3 Indications of Success–NOT the Overhead Ratio

The Overhead Myth

Lately, the overhead myth has received more and more attention. For those of you who aren’t extremely aware of this, the overhead myth is that nonprofit organizations with small overhead to program cost ratios are better than those with larger ratios. This is simply not the case. In times past, people would look at the overhead ratio, and if it were larger than 15% they wouldn’t donate to the organization.

In a previous article I introduced you to Dan Pallotta and his argument about the overhead myth. I completely agree with his points and would like to encourage people to look at these other three indications of a successful nonprofit.

#1 Impact

Nothing tells more about a nonprofit than the impact they are making. How can you determine whether a nonprofit is impactful? Well, each nonprofit is different, but these days a lot of nonprofits show their impact through their social media and websites. For instance, Charity:Water has a map on their website where they show exactly where each water well is drilled. This is proof that they are accomplishing their mission and making an impact.

#2 Financial Transparency

Another great way to determine a successful organization is to look at how transparent they are. Most nonprofits are now leaning towards being more transparent, which is great for donors. We can go to an organization’s website or to their Guidestar profile and look at their financial statements, understand where their money is going, and decide if we want our money to go there too. Also, many organizations are opting to put their financial information directly on their website. Using Charity:Water as an example again, see how they post all of their 990’s in addition to other financial reports. This is an excellent practice.

#3 Leadership

I strongly believe that organizations with strong leadership are more successful than those without strong leadership.

Sometimes you have to really get to know an organization to understand whether or not their leadership is successful. For instance, there are leaders with a lot of credentials, but they aren’t very good at managing their organization. On the other hand, there are people who do not have much by way of financial success or education who are incredible leaders. They run incredible organizations.

One organization I admire for their leadership is Engage Now Africa. I talked about Engage Now Africa in an earlier post. The current Executive Director, Jennifer Hogge’s biography is as follows:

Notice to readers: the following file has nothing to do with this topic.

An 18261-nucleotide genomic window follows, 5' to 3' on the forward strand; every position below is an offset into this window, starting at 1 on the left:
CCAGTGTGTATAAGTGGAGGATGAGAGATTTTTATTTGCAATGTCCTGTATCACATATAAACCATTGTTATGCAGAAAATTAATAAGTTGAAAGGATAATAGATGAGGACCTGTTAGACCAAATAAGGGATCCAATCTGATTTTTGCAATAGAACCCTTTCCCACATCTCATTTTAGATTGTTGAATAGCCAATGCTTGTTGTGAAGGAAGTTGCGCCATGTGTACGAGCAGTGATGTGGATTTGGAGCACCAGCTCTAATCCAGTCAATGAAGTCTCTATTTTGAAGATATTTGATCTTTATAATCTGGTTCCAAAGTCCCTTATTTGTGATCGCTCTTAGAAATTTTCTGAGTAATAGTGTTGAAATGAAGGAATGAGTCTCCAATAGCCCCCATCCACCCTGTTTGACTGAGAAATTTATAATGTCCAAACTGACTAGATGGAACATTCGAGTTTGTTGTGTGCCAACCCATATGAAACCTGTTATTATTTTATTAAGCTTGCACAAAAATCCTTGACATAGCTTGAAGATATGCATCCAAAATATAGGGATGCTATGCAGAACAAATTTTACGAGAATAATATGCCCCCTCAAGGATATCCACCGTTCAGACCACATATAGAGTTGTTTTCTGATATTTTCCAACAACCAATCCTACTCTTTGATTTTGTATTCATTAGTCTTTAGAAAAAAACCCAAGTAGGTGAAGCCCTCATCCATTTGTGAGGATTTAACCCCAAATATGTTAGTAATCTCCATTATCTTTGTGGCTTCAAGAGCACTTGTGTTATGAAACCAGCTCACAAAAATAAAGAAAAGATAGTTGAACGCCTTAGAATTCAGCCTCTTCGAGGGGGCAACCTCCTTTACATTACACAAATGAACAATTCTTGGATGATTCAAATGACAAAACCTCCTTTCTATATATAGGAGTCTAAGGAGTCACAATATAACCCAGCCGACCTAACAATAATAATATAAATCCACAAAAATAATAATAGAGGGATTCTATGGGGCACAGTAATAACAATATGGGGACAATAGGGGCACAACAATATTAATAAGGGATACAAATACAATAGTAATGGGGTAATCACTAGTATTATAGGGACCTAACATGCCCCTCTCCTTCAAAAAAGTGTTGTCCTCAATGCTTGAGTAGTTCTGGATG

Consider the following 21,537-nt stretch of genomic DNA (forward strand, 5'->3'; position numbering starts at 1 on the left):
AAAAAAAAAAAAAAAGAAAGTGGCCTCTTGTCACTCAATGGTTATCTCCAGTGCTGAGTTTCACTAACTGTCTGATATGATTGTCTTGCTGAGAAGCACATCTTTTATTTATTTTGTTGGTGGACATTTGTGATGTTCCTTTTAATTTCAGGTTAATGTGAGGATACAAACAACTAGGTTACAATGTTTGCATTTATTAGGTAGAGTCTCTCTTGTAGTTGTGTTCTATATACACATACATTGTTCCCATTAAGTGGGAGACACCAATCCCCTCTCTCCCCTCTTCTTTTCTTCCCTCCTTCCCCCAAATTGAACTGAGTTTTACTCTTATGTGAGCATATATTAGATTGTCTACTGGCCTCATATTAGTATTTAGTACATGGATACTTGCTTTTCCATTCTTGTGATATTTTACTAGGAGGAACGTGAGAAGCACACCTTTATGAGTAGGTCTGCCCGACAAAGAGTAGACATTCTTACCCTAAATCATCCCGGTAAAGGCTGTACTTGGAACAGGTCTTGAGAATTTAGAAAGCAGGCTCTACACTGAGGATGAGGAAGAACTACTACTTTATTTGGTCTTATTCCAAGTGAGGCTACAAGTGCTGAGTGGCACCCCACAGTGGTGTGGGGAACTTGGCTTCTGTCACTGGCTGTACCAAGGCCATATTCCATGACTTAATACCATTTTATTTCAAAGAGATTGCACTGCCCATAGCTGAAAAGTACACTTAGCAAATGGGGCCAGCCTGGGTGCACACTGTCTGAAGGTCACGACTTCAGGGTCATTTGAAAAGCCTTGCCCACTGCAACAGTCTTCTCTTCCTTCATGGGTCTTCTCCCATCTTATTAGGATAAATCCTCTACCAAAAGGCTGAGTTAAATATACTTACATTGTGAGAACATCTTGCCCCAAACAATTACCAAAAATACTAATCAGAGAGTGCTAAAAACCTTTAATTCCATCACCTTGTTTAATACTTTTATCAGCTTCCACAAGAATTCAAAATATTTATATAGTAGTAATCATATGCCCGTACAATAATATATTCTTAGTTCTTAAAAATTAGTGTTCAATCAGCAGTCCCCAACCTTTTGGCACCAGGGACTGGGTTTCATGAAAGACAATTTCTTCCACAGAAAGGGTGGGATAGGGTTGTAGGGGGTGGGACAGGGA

“Previous to coming to ENA she was a donor liaison for LDS Philanthropies with fundraising responsibility for Humanitarian Services and BYU-Hawaii. Jennifer has worked as the Director of International Family Policy and United Nations Liaison for a non-governmental organization in New York.  She also worked as a Consultant with the Middle East Peace Institute and a Performance Auditor for the Utah Legislative Auditors Office. Jennifer received a Certificate of Completion from Cambridge University that included course-work in European Economic and Social History and holds a Master’s Degree in Public Policy with an emphasis in international development as well as a Bachelor’s Degree in Political Science from Brigham Young University.”

On paper she sounds incredible, right? But, it doesn’t stop there. I was able to work with Jennifer Hogge personally and I know that she is a great leader and manager. She knows how to engage with the in-country staff in Africa. She has developed relationships with each of them and asks about their lives because she truly cares about each individual. The staff trusts her and works with her, not for her. Also, she is dedicated to the cause and is constantly working to strengthen the organization so they can impact more lives.

These are the organization’s that we should be donating our time and money to. They are the ones truly making an impact, sharing their financial information with the public so we can decide for ourselves, and they have strong leadership. Nonprofit organizations are much deeper than their overhead, and we should try to understand them on that deeper level.


Related Article:

TED Talks–Dan Pallotta

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